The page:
SEOUL // Abu Dhabi’s ambitious Economic Vision 2030 has been held up as a pioneering example of planning that should be a bedrock for development in the Arab and Asian world.
Its scale, and the way it is expected to change the urban setting and use of infrastructure and the environment, was roundly praised at the 10th annual Korea-Middle East Cooperation Forum on Wednesday.
Kim Jong-young, a former Korean ambassador to Saudi Arabia, described Vision 2030 as “a design force to be reckoned with”.
“The development of the UAE will transform it into a state-of-the-art nation,” Mr Kim said.
Prof Sherif Heikal, from Hankuk University of Foreign Studies in Seoul, was also full of praise.
“I am very proud to find a policymaker in the Middle East who has such a comprehensive vision for the future generation,” Prof Heikal said. “I would like to see this vision generalised for other Middle Eastern countries.”
Vision 2030 is Abu Dhabi’s plan to diversify its economy away from sole reliance on hydrocarbons.
Its projects include Khalifa Industrial Zone Abu Dhabi (Kizad), Abu Dhabi Airport Business Park, Al Maryah Island, Paris-Sorbonne University on Reem Island, Saadiyat Island’s Cultural District, Yas Island, the newly opened Dh44 billion Khalifa Port and the multibillion-dollar national Etihad Rail programme.
Mohammed Al Khadar, executive director at the capital’s Urban Planning Council (UPC), was invited to speak on the masterplan at the gathering in Seoul.
At a panel session on New Frontiers of Economic Co-operation, Mr Al Khadar said Vision 2030 was a “courageous plan” inspired by the late President Sheikh Zayed.
“The vision is to create a confident, secure society and to develop a sustainable, global and competitive economy,” he said.
Mr Al Khadar said the Abu Dhabi infrastructure and urban planning model was one from which South Korea and Middle East countries could benefit.
“We are so proud to say we are role models,” he said. “Planning is everything. You base everything on indicators and it all comes back to urban planning, to build up regions, to secure growth.”
The UPC has split Vision 2030 into four key masterplans, for Abu Dhabi, Al Ain, Al Gharbia and the maritime industry.
“These are the heavyweight projects the UPC are so proud of in terms of the community return,” Mr Al Khadar said.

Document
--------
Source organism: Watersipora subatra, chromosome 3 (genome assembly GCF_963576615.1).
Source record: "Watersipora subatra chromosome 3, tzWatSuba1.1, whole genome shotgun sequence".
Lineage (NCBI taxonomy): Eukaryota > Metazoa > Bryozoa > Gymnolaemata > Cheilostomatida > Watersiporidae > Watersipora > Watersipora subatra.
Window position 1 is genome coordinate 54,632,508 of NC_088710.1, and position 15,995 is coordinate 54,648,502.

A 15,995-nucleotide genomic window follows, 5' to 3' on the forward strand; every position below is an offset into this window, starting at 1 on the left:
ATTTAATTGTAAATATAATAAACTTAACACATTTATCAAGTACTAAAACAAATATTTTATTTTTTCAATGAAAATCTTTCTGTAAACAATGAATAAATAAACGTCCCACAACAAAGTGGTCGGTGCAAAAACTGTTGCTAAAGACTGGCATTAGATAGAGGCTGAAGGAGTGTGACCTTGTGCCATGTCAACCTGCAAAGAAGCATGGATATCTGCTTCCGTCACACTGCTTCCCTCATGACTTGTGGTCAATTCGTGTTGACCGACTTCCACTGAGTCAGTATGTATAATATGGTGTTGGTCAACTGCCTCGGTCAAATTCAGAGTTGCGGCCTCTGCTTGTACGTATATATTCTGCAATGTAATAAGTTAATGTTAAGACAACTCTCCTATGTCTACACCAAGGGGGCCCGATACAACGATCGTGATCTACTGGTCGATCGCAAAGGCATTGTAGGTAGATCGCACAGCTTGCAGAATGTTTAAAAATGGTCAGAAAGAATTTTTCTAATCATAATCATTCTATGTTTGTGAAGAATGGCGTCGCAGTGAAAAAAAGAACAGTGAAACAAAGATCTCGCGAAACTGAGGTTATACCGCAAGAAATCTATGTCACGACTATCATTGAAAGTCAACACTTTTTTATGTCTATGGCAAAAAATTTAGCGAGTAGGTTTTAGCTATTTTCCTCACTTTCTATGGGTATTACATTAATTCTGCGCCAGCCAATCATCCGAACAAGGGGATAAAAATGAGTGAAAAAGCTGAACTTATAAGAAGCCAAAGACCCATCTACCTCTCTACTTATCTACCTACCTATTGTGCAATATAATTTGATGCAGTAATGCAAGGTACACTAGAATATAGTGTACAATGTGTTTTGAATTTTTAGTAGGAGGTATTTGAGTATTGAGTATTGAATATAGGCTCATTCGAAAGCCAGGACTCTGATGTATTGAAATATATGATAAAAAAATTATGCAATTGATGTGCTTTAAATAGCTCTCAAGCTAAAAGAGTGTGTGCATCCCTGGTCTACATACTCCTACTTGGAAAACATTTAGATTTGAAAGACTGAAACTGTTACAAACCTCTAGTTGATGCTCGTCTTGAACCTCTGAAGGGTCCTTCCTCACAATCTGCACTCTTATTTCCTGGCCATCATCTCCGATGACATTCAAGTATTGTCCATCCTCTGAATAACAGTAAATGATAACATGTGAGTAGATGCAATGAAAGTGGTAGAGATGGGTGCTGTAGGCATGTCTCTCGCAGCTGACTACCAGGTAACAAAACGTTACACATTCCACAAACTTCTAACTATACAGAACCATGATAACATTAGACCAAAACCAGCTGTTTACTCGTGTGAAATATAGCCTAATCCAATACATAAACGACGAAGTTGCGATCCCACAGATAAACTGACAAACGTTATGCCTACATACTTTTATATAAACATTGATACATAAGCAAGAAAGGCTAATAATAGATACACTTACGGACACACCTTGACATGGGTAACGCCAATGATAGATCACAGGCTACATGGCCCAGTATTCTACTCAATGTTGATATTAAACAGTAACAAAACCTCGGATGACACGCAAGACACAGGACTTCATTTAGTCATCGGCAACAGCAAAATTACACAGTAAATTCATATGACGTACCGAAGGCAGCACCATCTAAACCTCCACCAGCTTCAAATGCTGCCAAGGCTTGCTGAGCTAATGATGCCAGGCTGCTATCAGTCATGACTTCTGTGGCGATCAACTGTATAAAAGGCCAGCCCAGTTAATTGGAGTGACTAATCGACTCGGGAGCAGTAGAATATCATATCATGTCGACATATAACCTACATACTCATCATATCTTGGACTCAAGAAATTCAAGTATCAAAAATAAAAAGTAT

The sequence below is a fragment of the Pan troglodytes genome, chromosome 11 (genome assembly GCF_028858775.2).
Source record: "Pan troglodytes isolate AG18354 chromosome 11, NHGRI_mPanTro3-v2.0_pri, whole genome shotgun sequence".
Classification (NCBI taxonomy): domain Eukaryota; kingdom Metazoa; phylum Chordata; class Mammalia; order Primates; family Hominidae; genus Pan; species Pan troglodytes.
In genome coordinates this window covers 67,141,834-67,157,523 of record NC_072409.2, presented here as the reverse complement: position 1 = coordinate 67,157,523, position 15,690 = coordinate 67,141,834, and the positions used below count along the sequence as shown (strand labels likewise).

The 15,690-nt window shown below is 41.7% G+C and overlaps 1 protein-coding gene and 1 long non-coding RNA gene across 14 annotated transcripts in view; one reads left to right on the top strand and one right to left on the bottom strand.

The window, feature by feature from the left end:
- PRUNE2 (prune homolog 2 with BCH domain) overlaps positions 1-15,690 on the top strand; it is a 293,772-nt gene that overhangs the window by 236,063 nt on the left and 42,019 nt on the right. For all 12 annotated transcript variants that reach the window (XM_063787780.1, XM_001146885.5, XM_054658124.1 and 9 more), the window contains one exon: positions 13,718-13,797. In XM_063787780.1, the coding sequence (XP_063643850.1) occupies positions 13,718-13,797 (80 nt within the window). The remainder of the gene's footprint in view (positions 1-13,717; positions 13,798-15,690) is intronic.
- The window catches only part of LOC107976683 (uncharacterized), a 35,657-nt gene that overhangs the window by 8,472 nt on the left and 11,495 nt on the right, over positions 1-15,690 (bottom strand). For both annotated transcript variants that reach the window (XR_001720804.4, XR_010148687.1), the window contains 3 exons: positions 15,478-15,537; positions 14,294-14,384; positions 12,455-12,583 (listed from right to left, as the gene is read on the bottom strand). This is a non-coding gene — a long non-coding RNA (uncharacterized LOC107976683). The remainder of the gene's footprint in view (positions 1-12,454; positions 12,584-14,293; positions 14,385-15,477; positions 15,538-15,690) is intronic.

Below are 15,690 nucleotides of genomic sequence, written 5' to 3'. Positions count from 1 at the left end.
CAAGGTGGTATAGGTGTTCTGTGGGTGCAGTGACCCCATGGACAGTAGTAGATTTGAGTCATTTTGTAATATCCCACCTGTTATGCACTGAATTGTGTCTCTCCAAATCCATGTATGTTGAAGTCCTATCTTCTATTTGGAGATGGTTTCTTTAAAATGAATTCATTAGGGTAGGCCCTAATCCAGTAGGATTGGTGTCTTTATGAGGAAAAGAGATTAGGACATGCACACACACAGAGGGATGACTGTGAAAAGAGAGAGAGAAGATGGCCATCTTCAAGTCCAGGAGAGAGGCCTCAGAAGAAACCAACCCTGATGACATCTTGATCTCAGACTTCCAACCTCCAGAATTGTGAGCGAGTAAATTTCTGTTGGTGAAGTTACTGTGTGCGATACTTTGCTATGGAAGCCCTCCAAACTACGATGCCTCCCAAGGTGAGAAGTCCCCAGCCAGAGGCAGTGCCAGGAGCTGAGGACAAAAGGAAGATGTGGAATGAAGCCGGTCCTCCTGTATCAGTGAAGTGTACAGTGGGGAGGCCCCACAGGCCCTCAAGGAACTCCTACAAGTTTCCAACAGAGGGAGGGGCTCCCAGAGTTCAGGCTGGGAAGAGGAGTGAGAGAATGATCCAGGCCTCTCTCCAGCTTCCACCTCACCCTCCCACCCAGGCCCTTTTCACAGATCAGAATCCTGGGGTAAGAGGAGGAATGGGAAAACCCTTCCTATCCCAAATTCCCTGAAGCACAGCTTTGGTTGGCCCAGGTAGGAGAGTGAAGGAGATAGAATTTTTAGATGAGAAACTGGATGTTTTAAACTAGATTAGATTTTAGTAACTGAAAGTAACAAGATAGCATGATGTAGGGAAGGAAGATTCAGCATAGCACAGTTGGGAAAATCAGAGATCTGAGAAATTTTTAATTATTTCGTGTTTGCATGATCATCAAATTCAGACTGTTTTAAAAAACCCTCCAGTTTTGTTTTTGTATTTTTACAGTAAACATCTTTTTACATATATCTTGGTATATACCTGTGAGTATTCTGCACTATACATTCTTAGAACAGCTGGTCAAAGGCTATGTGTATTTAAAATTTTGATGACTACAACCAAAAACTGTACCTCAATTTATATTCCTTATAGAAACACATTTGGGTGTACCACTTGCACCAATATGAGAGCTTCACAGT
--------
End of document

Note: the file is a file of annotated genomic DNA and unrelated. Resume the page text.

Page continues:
Last year the UPC and the South Korean ministry of land, transport and maritime affairs signed an agreement to share experiences in urban planning strategies, methods and best practices.
Mr Al Khadar said the relationship between the two nations was complementary, with both sides benefiting.
“Abu Dhabi has very ambitious plans with Vision 2030,” said Aidha Al Breiki, head of international relations at the Department of Economic Development.
“Most of these projects are productive and the vision itself is to move away from depending on oil, and we hope by 2030 that 65 per cent of the economy will be non-oil.”
In June, the Statistics Centre Abu Dhabi said non-oil business and industry contributed almost 10 per cent to the economy last year.
Mr Al Breiki highlighted the growing economic partnership between Korea and the Middle East.
“The relationship between the Arab world and Korea has increased tremendously over the years in terms of energy, petroleum, technology and now medical services,” he said.
Trade between South Korea and the GCC had almost doubled over the past two years, from US$61.5 billion (Dh225.8bn) to $112bn.
The forum, at the Millennium Seoul Hilton on Wednesday, was co-hosted by the Jeju Peace Institute, the Korea-Arab Society and the Emirates Centre for Strategic Studies and Research.
It was sponsored by Korea’s ministry of foreign affairs and trade.